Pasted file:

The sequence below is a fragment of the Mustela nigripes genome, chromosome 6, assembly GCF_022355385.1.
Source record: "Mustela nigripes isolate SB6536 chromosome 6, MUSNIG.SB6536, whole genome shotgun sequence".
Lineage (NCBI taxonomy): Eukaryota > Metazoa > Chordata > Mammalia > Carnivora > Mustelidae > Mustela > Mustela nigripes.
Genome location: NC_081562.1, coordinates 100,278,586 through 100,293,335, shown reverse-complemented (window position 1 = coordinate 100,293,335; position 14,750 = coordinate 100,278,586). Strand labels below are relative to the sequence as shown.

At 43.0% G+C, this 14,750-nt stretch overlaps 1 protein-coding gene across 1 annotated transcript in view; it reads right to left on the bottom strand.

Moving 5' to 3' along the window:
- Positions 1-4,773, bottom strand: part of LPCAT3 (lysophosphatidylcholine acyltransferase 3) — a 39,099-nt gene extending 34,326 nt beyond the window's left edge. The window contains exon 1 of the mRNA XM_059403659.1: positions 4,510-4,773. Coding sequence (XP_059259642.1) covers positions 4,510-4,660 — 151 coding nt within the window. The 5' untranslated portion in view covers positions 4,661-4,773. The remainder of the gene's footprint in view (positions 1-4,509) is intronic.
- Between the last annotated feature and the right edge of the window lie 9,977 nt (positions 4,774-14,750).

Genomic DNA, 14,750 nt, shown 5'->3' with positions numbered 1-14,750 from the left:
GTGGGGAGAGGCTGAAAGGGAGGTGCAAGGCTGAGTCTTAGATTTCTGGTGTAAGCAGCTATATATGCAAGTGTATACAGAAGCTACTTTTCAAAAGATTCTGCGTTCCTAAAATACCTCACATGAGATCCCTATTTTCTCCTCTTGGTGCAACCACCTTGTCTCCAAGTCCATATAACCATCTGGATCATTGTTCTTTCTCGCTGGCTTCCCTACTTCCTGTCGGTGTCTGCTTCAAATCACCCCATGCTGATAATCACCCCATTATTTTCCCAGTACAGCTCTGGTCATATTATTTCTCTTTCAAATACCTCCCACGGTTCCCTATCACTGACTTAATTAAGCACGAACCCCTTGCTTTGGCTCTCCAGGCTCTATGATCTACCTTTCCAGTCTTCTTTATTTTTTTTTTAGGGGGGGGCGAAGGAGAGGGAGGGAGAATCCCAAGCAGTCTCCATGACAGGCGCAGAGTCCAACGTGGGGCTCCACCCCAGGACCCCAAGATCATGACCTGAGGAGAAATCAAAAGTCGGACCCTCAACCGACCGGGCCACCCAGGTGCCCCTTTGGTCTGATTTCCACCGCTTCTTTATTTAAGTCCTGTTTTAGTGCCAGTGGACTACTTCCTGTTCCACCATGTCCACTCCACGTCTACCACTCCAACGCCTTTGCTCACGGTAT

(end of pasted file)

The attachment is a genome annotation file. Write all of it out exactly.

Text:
The sequence below is a fragment of the Mustela nigripes genome, chromosome 6, assembly GCF_022355385.1.
Source record: "Mustela nigripes isolate SB6536 chromosome 6, MUSNIG.SB6536, whole genome shotgun sequence".
Lineage (NCBI taxonomy): Eukaryota > Metazoa > Chordata > Mammalia > Carnivora > Mustelidae > Mustela > Mustela nigripes.
Genome location: NC_081562.1, coordinates 100,278,586 through 100,293,335, shown reverse-complemented (window position 1 = coordinate 100,293,335; position 14,750 = coordinate 100,278,586). Strand labels below are relative to the sequence as shown.

At 43.0% G+C, this 14,750-nt stretch overlaps 1 protein-coding gene across 1 annotated transcript in view; it reads right to left on the bottom strand.

Moving 5' to 3' along the window:
- Positions 1-4,773, bottom strand: part of LPCAT3 (lysophosphatidylcholine acyltransferase 3) — a 39,099-nt gene extending 34,326 nt beyond the window's left edge. The window contains exon 1 of the mRNA XM_059403659.1: positions 4,510-4,773. Coding sequence (XP_059259642.1) covers positions 4,510-4,660 — 151 coding nt within the window. The 5' untranslated portion in view covers positions 4,661-4,773. The remainder of the gene's footprint in view (positions 1-4,509) is intronic.
- Between the last annotated feature and the right edge of the window lie 9,977 nt (positions 4,774-14,750).

Genomic DNA, 14,750 nt, shown 5'->3' with positions numbered 1-14,750 from the left:
GTGGGGAGAGGCTGAAAGGGAGGTGCAAGGCTGAGTCTTAGATTTCTGGTGTAAGCAGCTATATATGCAAGTGTATACAGAAGCTACTTTTCAAAAGATTCTGCGTTCCTAAAATACCTCACATGAGATCCCTATTTTCTCCTCTTGGTGCAACCACCTTGTCTCCAAGTCCATATAACCATCTGGATCATTGTTCTTTCTCGCTGGCTTCCCTACTTCCTGTCGGTGTCTGCTTCAAATCACCCCATGCTGATAATCACCCCATTATTTTCCCAGTACAGCTCTGGTCATATTATTTCTCTTTCAAATACCTCCCACGGTTCCCTATCACTGACTTAATTAAGCACGAACCCCTTGCTTTGGCTCTCCAGGCTCTATGATCTACCTTTCCAGTCTTCTTTATTTTTTTTTTAGGGGGGGGCGAAGGAGAGGGAGGGAGAATCCCAAGCAGTCTCCATGACAGGCGCAGAGTCCAACGTGGGGCTCCACCCCAGGACCCCAAGATCATGACCTGAGGAGAAATCAAAAGTCGGACCCTCAACCGACCGGGCCACCCAGGTGCCCCTTTGGTCTGATTTCCACCGCTTCTTTATTTAAGTCCTGTTTTAGTGCCAGTGGACTACTTCCTGTTCCACCATGTCCACTCCACGTCTACCACTCCAACGCCTTTGCTCACGGTAT